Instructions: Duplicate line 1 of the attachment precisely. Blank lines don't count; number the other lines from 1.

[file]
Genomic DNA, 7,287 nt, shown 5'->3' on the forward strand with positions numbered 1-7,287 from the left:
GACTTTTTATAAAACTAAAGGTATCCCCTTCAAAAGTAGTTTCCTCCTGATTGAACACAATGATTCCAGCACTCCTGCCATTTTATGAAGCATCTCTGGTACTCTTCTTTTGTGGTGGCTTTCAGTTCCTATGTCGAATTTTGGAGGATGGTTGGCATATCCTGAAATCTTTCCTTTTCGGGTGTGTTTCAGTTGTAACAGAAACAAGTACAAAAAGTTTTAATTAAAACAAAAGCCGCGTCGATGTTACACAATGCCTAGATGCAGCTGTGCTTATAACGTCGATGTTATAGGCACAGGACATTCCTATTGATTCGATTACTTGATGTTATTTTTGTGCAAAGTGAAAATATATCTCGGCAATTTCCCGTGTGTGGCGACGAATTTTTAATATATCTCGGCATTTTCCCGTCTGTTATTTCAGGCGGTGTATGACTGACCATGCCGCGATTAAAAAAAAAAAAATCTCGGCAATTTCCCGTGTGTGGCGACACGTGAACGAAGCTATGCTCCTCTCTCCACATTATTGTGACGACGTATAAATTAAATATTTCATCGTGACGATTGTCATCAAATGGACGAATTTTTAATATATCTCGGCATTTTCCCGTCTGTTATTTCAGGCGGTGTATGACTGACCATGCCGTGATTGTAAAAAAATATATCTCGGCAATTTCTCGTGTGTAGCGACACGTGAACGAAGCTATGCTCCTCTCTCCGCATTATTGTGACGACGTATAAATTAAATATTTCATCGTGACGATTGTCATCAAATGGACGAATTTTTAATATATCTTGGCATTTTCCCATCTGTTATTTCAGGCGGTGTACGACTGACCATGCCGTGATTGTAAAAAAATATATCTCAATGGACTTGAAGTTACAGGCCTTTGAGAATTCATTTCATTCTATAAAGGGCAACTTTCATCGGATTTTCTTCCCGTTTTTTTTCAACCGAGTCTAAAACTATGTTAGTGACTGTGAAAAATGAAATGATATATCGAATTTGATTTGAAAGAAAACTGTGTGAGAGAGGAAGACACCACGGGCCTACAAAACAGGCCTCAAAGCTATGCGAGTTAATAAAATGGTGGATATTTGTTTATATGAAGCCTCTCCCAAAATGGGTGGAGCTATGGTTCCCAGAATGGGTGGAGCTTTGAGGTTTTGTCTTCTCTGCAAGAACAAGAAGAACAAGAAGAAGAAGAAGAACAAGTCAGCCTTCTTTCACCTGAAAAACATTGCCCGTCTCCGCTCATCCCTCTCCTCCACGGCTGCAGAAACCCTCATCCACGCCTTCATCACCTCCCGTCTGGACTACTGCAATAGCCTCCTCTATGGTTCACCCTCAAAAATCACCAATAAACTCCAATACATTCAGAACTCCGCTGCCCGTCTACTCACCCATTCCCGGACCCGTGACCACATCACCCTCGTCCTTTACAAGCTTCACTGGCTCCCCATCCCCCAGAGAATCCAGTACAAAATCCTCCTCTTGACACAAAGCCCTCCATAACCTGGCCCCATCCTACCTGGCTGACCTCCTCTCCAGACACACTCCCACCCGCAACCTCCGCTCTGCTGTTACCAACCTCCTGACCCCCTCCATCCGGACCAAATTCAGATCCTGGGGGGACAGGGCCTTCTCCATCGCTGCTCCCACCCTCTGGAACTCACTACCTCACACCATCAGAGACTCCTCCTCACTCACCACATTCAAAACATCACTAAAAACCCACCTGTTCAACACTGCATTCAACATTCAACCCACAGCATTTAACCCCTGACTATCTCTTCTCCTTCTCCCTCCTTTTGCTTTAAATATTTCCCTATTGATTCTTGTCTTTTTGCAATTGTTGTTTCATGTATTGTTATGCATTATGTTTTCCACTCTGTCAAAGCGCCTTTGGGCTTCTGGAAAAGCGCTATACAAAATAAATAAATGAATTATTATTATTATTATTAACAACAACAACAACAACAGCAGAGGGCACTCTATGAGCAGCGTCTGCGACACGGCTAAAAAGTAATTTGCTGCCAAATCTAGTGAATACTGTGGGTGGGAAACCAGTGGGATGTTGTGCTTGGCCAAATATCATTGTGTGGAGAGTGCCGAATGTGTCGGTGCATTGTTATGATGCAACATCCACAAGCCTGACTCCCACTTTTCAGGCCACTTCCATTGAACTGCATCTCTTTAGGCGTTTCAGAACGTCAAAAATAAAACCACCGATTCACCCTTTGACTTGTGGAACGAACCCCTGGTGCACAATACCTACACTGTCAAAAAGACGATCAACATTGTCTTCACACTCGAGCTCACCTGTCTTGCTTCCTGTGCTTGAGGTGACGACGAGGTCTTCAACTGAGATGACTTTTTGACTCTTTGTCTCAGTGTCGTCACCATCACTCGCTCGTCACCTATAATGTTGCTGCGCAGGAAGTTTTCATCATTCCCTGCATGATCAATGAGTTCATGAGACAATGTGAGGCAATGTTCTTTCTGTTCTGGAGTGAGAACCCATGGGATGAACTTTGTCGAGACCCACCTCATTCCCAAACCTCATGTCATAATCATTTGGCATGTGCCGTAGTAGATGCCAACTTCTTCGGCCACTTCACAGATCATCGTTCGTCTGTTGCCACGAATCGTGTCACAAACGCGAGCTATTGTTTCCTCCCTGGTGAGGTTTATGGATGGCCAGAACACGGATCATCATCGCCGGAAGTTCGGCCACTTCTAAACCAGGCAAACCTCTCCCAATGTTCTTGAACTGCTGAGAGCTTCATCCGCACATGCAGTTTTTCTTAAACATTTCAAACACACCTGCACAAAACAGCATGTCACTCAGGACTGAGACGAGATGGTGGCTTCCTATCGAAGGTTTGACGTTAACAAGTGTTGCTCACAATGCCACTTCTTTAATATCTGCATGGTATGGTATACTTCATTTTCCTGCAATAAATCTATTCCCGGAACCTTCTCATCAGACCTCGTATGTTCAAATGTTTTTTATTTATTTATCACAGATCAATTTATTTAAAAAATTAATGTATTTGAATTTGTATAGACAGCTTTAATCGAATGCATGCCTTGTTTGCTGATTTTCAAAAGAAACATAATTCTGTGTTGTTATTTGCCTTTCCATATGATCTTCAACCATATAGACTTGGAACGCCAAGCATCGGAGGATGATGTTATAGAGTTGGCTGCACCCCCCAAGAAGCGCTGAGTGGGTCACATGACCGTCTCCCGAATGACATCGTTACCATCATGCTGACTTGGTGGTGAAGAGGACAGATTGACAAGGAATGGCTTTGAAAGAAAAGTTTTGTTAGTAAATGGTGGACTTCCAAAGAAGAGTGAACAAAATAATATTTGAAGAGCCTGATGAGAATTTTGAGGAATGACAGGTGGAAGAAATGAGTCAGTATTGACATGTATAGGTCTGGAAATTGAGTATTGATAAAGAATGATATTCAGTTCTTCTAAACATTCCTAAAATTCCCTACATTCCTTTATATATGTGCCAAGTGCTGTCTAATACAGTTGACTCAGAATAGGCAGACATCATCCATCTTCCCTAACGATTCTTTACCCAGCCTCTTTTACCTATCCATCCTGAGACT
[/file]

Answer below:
Genomic DNA, 7,287 nt, shown 5'->3' on the forward strand with positions numbered 1-7,287 from the left: